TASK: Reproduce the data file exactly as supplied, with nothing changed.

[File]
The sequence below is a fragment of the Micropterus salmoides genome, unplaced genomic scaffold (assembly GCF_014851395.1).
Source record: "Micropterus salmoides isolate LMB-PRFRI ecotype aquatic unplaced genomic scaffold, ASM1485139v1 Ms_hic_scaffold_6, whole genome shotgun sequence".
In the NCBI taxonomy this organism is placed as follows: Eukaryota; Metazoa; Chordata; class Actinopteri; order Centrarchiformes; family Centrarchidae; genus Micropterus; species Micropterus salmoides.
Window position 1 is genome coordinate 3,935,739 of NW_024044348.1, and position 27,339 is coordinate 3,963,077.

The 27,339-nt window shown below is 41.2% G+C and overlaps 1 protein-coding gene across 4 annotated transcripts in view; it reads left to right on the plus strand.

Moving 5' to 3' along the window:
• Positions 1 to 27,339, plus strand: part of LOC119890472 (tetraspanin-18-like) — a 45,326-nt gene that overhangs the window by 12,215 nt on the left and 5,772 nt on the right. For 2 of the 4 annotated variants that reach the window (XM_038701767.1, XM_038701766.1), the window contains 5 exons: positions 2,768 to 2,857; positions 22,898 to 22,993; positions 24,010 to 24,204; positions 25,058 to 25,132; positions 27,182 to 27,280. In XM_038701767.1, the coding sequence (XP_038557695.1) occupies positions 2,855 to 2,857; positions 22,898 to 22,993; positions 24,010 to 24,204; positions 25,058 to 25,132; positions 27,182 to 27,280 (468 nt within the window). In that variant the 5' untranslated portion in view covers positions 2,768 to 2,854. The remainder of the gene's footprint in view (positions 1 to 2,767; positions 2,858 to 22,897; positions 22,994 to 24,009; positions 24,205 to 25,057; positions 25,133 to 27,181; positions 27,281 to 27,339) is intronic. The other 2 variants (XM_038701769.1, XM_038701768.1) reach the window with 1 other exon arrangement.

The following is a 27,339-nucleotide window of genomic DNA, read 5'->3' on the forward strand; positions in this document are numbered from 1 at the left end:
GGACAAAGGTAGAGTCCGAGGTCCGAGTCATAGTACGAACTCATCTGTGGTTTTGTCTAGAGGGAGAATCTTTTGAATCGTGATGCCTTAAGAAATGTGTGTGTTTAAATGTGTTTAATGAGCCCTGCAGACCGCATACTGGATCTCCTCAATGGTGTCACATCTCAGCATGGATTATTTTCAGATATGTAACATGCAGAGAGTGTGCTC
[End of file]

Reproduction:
The sequence below is a fragment of the Micropterus salmoides genome, unplaced genomic scaffold (assembly GCF_014851395.1).
Source record: "Micropterus salmoides isolate LMB-PRFRI ecotype aquatic unplaced genomic scaffold, ASM1485139v1 Ms_hic_scaffold_6, whole genome shotgun sequence".
In the NCBI taxonomy this organism is placed as follows: Eukaryota; Metazoa; Chordata; class Actinopteri; order Centrarchiformes; family Centrarchidae; genus Micropterus; species Micropterus salmoides.
Window position 1 is genome coordinate 3,935,739 of NW_024044348.1, and position 27,339 is coordinate 3,963,077.

The 27,339-nt window shown below is 41.2% G+C and overlaps 1 protein-coding gene across 4 annotated transcripts in view; it reads left to right on the plus strand.

Moving 5' to 3' along the window:
• Positions 1 to 27,339, plus strand: part of LOC119890472 (tetraspanin-18-like) — a 45,326-nt gene that overhangs the window by 12,215 nt on the left and 5,772 nt on the right. For 2 of the 4 annotated variants that reach the window (XM_038701767.1, XM_038701766.1), the window contains 5 exons: positions 2,768 to 2,857; positions 22,898 to 22,993; positions 24,010 to 24,204; positions 25,058 to 25,132; positions 27,182 to 27,280. In XM_038701767.1, the coding sequence (XP_038557695.1) occupies positions 2,855 to 2,857; positions 22,898 to 22,993; positions 24,010 to 24,204; positions 25,058 to 25,132; positions 27,182 to 27,280 (468 nt within the window). In that variant the 5' untranslated portion in view covers positions 2,768 to 2,854. The remainder of the gene's footprint in view (positions 1 to 2,767; positions 2,858 to 22,897; positions 22,994 to 24,009; positions 24,205 to 25,057; positions 25,133 to 27,181; positions 27,281 to 27,339) is intronic. The other 2 variants (XM_038701769.1, XM_038701768.1) reach the window with 1 other exon arrangement.

The following is a 27,339-nucleotide window of genomic DNA, read 5'->3' on the forward strand; positions in this document are numbered from 1 at the left end:
GGACAAAGGTAGAGTCCGAGGTCCGAGTCATAGTACGAACTCATCTGTGGTTTTGTCTAGAGGGAGAATCTTTTGAATCGTGATGCCTTAAGAAATGTGTGTGTTTAAATGTGTTTAATGAGCCCTGCAGACCGCATACTGGATCTCCTCAATGGTGTCACATCTCAGCATGGATTATTTTCAGATATGTAACATGCAGAGAGTGTGCTC